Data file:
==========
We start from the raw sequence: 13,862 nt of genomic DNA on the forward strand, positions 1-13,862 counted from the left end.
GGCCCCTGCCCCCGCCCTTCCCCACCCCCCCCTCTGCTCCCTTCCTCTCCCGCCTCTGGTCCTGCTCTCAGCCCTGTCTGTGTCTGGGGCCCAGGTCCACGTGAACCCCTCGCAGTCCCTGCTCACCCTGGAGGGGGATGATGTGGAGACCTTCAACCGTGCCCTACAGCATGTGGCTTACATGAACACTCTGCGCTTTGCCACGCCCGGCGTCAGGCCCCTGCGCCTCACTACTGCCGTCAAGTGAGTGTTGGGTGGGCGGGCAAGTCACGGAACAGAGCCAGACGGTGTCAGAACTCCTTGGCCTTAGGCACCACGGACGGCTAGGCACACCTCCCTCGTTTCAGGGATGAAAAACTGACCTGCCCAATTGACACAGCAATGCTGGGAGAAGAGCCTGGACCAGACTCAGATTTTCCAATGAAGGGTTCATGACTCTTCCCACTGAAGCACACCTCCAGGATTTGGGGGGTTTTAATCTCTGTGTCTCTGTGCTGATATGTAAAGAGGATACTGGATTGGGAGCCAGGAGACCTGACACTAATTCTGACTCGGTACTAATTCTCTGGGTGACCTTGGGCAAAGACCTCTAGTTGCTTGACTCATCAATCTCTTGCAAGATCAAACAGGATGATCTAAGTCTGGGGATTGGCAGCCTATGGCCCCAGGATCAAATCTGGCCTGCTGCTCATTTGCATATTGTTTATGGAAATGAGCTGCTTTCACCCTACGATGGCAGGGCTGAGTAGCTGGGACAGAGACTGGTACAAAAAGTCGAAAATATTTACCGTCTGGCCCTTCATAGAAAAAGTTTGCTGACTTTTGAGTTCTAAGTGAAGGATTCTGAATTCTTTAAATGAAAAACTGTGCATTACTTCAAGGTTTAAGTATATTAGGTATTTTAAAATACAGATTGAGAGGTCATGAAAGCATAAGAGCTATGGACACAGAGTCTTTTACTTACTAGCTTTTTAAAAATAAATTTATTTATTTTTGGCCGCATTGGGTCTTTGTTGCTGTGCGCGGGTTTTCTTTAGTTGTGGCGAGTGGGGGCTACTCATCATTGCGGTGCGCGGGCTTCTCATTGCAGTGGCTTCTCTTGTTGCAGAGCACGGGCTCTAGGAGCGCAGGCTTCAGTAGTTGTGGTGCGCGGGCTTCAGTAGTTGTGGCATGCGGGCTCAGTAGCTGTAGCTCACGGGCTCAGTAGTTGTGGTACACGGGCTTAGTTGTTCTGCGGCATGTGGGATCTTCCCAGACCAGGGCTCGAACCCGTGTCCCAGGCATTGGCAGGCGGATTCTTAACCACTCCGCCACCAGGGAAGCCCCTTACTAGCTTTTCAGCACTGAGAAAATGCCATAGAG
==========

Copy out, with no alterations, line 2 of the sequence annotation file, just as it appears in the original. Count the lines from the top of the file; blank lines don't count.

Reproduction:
GGCCCCTGCCCCCGCCCTTCCCCACCCCCCCCTCTGCTCCCTTCCTCTCCCGCCTCTGGTCCTGCTCTCAGCCCTGTCTGTGTCTGGGGCCCAGGTCCACGTGAACCCCTCGCAGTCCCTGCTCACCCTGGAGGGGGATGATGTGGAGACCTTCAACCGTGCCCTACAGCATGTGGCTTACATGAACACTCTGCGCTTTGCCACGCCCGGCGTCAGGCCCCTGCGCCTCACTACTGCCGTCAAGTGAGTGTTGGGTGGGCGGGCAAGTCACGGAACAGAGCCAGACGGTGTCAGAACTCCTTGGCCTTAGGCACCACGGACGGCTAGGCACACCTCCCTCGTTTCAGGGATGAAAAACTGACCTGCCCAATTGACACAGCAATGCTGGGAGAAGAGCCTGGACCAGACTCAGATTTTCCAATGAAGGGTTCATGACTCTTCCCACTGAAGCACACCTCCAGGATTTGGGGGGTTTTAATCTCTGTGTCTCTGTGCTGATATGTAAAGAGGATACTGGATTGGGAGCCAGGAGACCTGACACTAATTCTGACTCGGTACTAATTCTCTGGGTGACCTTGGGCAAAGACCTCTAGTTGCTTGACTCATCAATCTCTTGCAAGATCAAACAGGATGATCTAAGTCTGGGGATTGGCAGCCTATGGCCCCAGGATCAAATCTGGCCTGCTGCTCATTTGCATATTGTTTATGGAAATGAGCTGCTTTCACCCTACGATGGCAGGGCTGAGTAGCTGGGACAGAGACTGGTACAAAAAGTCGAAAATATTTACCGTCTGGCCCTTCATAGAAAAAGTTTGCTGACTTTTGAGTTCTAAGTGAAGGATTCTGAATTCTTTAAATGAAAAACTGTGCATTACTTCAAGGTTTAAGTATATTAGGTATTTTAAAATACAGATTGAGAGGTCATGAAAGCATAAGAGCTATGGACACAGAGTCTTTTACTTACTAGCTTTTTAAAAATAAATTTATTTATTTTTGGCCGCATTGGGTCTTTGTTGCTGTGCGCGGGTTTTCTTTAGTTGTGGCGAGTGGGGGCTACTCATCATTGCGGTGCGCGGGCTTCTCATTGCAGTGGCTTCTCTTGTTGCAGAGCACGGGCTCTAGGAGCGCAGGCTTCAGTAGTTGTGGTGCGCGGGCTTCAGTAGTTGTGGCATGCGGGCTCAGTAGCTGTAGCTCACGGGCTCAGTAGTTGTGGTACACGGGCTTAGTTGTTCTGCGGCATGTGGGATCTTCCCAGACCAGGGCTCGAACCCGTGTCCCAGGCATTGGCAGGCGGATTCTTAACCACTCCGCCACCAGGGAAGCCCCTTACTAGCTTTTCAGCACTGAGAAAATGCCATAGAG